I recently gave my backing to a worldwide day of zero tolerance on female genital mutilation.
As my party’s spokesperson on women’s issues and equalities, I felt it was important to draw attention to this barbaric and disgusting practice, which sadly still goes on.
The day of action, organised by the United Nations, follows shocking reports that between April, 2015 and March last year, doctors assessed 8,656 cases and recorded thousands of new historic cases.
FGM has been illegal in the UK for more than 30 years – including if girls are sent ‘home’ to be mutilated in the name of culture.
And despite robust legislation existing to stop this abuse from occurring, there has not been a single conviction in this country in all that time.
There is no religious requirement for girls to undergo FGM, so even that flimsiest of excuses is absent.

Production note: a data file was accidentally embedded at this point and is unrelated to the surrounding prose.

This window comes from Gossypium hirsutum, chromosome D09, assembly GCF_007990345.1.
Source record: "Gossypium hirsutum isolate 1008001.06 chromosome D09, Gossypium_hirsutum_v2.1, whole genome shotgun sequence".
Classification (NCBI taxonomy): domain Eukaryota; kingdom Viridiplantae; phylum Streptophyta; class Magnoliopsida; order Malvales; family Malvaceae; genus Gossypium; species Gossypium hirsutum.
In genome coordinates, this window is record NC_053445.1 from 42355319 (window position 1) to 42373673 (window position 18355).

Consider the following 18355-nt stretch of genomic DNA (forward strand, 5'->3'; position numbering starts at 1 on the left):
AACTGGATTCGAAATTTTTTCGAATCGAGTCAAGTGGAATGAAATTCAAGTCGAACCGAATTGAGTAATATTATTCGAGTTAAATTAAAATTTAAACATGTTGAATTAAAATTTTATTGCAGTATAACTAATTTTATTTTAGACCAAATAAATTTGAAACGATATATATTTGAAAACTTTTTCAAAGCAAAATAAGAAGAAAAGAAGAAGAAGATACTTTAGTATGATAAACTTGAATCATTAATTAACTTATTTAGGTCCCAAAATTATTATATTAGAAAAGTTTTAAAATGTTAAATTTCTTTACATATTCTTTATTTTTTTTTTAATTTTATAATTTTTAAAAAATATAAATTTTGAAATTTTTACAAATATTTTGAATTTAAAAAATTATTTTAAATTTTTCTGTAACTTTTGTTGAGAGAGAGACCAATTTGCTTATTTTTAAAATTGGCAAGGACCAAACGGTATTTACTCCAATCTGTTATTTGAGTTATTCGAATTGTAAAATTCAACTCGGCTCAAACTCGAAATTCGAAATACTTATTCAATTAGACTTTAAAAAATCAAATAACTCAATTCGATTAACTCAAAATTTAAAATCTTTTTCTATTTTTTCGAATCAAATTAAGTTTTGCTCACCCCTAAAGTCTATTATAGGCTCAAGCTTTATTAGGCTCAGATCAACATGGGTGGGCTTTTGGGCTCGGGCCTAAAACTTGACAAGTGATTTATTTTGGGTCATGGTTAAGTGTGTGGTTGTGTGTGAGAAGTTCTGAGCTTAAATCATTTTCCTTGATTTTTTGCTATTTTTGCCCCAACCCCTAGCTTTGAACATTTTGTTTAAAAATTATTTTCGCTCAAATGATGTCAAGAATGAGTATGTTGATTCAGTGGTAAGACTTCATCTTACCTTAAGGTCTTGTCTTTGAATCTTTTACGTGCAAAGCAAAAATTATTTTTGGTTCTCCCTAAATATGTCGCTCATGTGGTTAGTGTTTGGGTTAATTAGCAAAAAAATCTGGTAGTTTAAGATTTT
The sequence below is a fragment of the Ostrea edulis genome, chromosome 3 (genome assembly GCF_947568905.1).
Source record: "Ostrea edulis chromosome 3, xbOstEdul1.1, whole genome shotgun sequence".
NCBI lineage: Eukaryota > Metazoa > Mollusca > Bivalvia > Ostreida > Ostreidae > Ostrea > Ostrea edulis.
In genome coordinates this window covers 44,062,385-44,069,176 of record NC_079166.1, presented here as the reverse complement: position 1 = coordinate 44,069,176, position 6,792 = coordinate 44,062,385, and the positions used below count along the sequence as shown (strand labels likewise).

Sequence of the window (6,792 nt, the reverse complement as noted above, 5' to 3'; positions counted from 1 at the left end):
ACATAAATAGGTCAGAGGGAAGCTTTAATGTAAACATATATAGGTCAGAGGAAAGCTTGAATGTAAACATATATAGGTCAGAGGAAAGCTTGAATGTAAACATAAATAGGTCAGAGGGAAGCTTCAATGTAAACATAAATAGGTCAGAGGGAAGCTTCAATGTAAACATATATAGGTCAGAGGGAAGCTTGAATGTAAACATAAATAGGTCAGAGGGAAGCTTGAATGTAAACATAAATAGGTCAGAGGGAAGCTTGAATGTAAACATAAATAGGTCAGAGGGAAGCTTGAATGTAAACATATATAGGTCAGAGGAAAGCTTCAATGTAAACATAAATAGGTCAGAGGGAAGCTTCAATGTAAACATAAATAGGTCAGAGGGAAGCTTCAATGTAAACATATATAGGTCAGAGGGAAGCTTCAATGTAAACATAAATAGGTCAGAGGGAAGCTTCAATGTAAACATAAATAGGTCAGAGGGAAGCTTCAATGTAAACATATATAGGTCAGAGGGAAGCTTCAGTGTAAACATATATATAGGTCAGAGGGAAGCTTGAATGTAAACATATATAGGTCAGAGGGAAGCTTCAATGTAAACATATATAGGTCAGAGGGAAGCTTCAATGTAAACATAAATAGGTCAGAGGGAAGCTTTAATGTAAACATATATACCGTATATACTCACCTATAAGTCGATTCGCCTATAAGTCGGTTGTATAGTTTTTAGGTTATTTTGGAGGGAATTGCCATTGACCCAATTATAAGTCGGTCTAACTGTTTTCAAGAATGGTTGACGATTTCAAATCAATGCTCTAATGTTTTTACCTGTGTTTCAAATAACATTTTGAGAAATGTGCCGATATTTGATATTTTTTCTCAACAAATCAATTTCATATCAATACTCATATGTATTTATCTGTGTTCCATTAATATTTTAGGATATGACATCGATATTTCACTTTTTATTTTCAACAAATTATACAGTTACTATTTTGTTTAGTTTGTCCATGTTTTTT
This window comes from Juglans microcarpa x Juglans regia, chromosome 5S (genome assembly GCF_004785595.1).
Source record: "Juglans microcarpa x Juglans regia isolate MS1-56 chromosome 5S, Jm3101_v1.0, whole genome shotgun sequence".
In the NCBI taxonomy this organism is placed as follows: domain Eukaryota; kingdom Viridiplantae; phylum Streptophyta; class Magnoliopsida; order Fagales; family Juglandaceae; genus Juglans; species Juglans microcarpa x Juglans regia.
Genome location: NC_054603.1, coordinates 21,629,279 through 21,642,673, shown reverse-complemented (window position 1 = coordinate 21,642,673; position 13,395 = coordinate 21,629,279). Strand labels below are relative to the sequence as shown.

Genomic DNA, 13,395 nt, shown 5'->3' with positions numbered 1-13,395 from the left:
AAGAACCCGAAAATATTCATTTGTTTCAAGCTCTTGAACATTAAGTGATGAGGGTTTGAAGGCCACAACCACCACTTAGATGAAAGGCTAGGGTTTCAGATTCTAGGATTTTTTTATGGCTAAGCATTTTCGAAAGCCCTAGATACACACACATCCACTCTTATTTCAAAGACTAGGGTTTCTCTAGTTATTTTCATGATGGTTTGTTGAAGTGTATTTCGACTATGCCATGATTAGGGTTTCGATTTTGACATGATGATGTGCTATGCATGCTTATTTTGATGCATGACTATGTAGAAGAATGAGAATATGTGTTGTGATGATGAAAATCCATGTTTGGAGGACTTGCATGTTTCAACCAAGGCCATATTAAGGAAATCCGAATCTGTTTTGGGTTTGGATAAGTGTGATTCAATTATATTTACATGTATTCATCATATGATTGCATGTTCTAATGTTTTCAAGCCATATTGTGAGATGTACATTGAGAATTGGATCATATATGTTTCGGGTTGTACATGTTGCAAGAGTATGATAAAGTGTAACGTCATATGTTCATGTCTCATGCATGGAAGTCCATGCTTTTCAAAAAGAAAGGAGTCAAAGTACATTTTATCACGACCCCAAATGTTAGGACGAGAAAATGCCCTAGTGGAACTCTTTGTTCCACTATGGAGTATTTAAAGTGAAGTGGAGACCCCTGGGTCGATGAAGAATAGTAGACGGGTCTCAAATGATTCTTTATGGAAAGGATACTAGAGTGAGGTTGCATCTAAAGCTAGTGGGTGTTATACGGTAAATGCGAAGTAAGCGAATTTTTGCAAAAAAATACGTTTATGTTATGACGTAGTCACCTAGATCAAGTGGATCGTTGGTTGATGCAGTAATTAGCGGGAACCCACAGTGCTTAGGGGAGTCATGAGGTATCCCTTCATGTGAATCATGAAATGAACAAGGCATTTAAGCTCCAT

This is entirely about keeping women in their place, asserting power over them and destroying their sexual identities.
The practice is barbaric and is something we should, as a society, make clear is not acceptable under any circumstances and politically correct cultural sensitivities be damned.
That is why I supported the United Nations call and the campaigns to end this practice and end it quickly.
We must have better education and we certainly must use the law in tougher and more robust manner.
The country is also crying out for better support networks and the message to be hammered home at schools, mosques, community centres and every other possible venue regardless of concerns about offending someone’s ‘culture’.
For instance, this month I called on Ealing Council to continue its funding of the Acton FGM Clinic, which faces closure because of a lack of funds.
We should be supporting more of these clinics, not pulling funding and threatening their very existence.
We simply cannot afford to let cultural sensitivities, political correctness or community intransigence to turn us from fighting FGM and other cultural symbols of abusive male dominance, female de-sexualisation and the outright de-humanisation of women.
I will be speaking to our annual spring conference in Bolton about this issue on Friday, February 17, and hope to raise the profile of the fight against this barbarism even further.